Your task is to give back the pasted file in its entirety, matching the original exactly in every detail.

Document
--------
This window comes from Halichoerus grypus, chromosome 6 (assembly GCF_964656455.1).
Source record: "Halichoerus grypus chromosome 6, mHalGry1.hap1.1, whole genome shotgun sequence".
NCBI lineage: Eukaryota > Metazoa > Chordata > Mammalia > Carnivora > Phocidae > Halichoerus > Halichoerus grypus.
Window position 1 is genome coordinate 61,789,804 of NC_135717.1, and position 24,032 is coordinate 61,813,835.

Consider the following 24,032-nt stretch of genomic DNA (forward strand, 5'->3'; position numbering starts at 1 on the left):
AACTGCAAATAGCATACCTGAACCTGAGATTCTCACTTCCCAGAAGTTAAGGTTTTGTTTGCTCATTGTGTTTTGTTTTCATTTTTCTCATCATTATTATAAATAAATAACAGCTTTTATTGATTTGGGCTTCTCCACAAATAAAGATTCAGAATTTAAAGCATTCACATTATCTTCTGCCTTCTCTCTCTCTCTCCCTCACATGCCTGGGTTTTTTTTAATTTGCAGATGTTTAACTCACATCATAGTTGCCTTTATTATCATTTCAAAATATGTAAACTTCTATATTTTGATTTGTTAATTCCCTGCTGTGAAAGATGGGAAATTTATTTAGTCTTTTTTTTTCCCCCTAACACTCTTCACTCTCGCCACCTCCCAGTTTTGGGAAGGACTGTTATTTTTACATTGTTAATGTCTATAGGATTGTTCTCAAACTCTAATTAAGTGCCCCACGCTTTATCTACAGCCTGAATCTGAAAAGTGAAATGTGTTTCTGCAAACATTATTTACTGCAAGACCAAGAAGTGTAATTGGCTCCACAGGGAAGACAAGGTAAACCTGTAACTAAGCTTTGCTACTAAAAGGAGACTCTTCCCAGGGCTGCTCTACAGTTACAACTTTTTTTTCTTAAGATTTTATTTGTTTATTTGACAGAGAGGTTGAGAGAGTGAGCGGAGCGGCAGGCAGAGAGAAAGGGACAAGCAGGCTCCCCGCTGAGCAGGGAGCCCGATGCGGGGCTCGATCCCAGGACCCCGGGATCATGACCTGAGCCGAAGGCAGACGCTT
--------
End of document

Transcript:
This window comes from Halichoerus grypus, chromosome 6 (assembly GCF_964656455.1).
Source record: "Halichoerus grypus chromosome 6, mHalGry1.hap1.1, whole genome shotgun sequence".
NCBI lineage: Eukaryota > Metazoa > Chordata > Mammalia > Carnivora > Phocidae > Halichoerus > Halichoerus grypus.
Window position 1 is genome coordinate 61,789,804 of NC_135717.1, and position 24,032 is coordinate 61,813,835.

Consider the following 24,032-nt stretch of genomic DNA (forward strand, 5'->3'; position numbering starts at 1 on the left):
AACTGCAAATAGCATACCTGAACCTGAGATTCTCACTTCCCAGAAGTTAAGGTTTTGTTTGCTCATTGTGTTTTGTTTTCATTTTTCTCATCATTATTATAAATAAATAACAGCTTTTATTGATTTGGGCTTCTCCACAAATAAAGATTCAGAATTTAAAGCATTCACATTATCTTCTGCCTTCTCTCTCTCTCTCCCTCACATGCCTGGGTTTTTTTTAATTTGCAGATGTTTAACTCACATCATAGTTGCCTTTATTATCATTTCAAAATATGTAAACTTCTATATTTTGATTTGTTAATTCCCTGCTGTGAAAGATGGGAAATTTATTTAGTCTTTTTTTTTCCCCCTAACACTCTTCACTCTCGCCACCTCCCAGTTTTGGGAAGGACTGTTATTTTTACATTGTTAATGTCTATAGGATTGTTCTCAAACTCTAATTAAGTGCCCCACGCTTTATCTACAGCCTGAATCTGAAAAGTGAAATGTGTTTCTGCAAACATTATTTACTGCAAGACCAAGAAGTGTAATTGGCTCCACAGGGAAGACAAGGTAAACCTGTAACTAAGCTTTGCTACTAAAAGGAGACTCTTCCCAGGGCTGCTCTACAGTTACAACTTTTTTTTCTTAAGATTTTATTTGTTTATTTGACAGAGAGGTTGAGAGAGTGAGCGGAGCGGCAGGCAGAGAGAAAGGGACAAGCAGGCTCCCCGCTGAGCAGGGAGCCCGATGCGGGGCTCGATCCCAGGACCCCGGGATCATGACCTGAGCCGAAGGCAGACGCTT